Thus, Patty Jenkins’ appointment was a masterstroke by those involved. Despite having only had previous feature length experience in the bruising and unforgiving Monster, she directs the proceedings with flair and gusto. Unlike the washed out, greyish-blue hue that dominated Zack Snyder’s films, Wonder Woman pops with colour and vibrancy and proves to be a visually joyful surprise. Also, by allowing the film to breathe (clocking at a healthy 141 minutes) the journey is allowed to take it’s course naturally. From the opening establishing shots of the heavenly Themyscira to the grey, grimy settings of German-occupied France, she helms with a sure hand.
The film quite literally never sags or hits a bum note, flowing well and at a balanced pace. Furthermore, when the action does come, the film really does come to life. From the battle sequence on the beaches of Themyscira to the explosive finale, the direction is fantastically kinetic and athletic. The shifting camera angles and interesting shot choice prove work well to keep them fresh. There is a hint of an overuse of slow-mo after a while, but that hardly detracts from the uniqueness in which the set-pieces play out. The finale does get rather CGI heavy, but can largely be forgiven because of all of the good work that preceded it.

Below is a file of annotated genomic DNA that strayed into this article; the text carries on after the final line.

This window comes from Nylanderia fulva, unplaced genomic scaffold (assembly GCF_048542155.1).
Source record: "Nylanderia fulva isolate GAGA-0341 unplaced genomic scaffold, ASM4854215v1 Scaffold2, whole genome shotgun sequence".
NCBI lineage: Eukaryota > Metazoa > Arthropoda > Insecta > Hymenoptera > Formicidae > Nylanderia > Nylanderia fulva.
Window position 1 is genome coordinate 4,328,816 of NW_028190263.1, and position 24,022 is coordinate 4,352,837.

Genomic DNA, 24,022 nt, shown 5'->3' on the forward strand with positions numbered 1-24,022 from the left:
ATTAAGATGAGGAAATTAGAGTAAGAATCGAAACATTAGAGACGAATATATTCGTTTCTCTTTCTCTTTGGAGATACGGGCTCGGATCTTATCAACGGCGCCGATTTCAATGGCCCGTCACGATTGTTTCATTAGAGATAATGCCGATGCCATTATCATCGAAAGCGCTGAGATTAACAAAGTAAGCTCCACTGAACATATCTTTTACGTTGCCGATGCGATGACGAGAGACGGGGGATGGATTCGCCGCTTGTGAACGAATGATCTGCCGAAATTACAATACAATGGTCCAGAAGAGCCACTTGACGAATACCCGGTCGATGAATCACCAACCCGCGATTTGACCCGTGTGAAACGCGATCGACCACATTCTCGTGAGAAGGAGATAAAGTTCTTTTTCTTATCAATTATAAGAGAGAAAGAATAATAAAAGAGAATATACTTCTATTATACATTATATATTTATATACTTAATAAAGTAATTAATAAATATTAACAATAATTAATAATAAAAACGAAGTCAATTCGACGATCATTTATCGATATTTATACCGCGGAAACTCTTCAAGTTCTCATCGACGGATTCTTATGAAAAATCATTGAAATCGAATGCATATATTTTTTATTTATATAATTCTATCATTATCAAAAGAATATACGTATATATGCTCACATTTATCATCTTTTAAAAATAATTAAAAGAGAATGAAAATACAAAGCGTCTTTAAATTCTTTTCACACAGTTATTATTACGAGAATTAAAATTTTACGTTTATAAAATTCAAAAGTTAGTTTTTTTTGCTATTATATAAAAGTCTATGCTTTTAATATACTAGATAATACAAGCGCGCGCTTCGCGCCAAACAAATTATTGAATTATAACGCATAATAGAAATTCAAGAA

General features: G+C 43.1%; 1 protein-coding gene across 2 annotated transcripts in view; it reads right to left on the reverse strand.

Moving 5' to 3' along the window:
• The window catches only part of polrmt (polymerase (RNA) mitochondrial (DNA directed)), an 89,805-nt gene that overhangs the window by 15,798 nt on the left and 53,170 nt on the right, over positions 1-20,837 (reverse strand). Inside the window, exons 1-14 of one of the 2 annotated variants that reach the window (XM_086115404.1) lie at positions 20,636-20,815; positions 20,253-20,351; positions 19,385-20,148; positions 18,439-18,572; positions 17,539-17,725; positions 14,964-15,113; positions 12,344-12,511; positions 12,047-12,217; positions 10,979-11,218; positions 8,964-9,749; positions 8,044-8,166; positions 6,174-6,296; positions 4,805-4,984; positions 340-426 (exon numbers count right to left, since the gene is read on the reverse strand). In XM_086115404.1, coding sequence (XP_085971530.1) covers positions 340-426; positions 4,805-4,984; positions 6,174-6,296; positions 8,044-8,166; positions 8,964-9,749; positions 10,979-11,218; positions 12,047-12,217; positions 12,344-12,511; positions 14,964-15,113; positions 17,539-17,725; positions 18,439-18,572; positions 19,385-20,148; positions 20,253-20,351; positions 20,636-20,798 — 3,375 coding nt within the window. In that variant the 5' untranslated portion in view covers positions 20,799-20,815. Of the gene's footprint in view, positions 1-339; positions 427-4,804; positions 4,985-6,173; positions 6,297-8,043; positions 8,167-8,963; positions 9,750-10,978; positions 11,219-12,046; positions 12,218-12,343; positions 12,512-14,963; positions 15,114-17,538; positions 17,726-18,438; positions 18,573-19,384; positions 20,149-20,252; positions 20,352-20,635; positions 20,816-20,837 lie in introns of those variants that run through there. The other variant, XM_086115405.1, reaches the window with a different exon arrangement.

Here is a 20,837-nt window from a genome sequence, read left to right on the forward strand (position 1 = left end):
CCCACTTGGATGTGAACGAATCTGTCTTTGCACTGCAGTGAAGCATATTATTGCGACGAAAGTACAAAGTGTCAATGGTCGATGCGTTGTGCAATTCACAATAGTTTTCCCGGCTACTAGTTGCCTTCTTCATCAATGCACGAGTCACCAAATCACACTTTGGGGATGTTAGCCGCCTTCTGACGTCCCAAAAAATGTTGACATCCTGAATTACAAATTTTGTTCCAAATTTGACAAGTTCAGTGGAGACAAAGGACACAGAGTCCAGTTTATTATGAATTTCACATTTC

Much was made of Gal Gadot’s casting as the iconic comic-book character and some of it not entirely unfounded. Having only really proven herself in the Fast and Furious franchise thus far (a series that obviously doesn’t require much stretching of the acting muscle per say) she had a lot working against her. However, with her turn in Batman v Superman and now this behind her, we can truly say she was the perfect choice. Gadot simultaneously comes across as fierce, noble and brave but also sympathetic and pure-hearted. Her Diana is a perfect balance of warrior and princess. There’s an undeniable need for more role models for girls and young women but her turn is so much more than that. You can’t help but feel utterly entranced and inspired when she’s onscreen.
Wonder Woman is a character that defines the goodness and hope in humankind as a whole, and Gadot brilliantly captures this. This is her film and she owns it. The supporting cast around her are also excellently chosen and provide much of heart of the film. Chris Pine’s Steve Trevor perfectly captures the swagger of the old-fashioned, suave action-hero with aplomb and his chemistry with Gadot is undeniable. Connie Nielson, Robin Wright, Danny Huston and David Thewlis all alike, provide strong performances. The film slightly suffers with it’s villains, none of whom really register as a major threat – but this truly is a hero’s story.
Wonder Woman (2017) Directed by Patty Jenkins. Distributed in the UK by Warner Bros. Certificate 12a.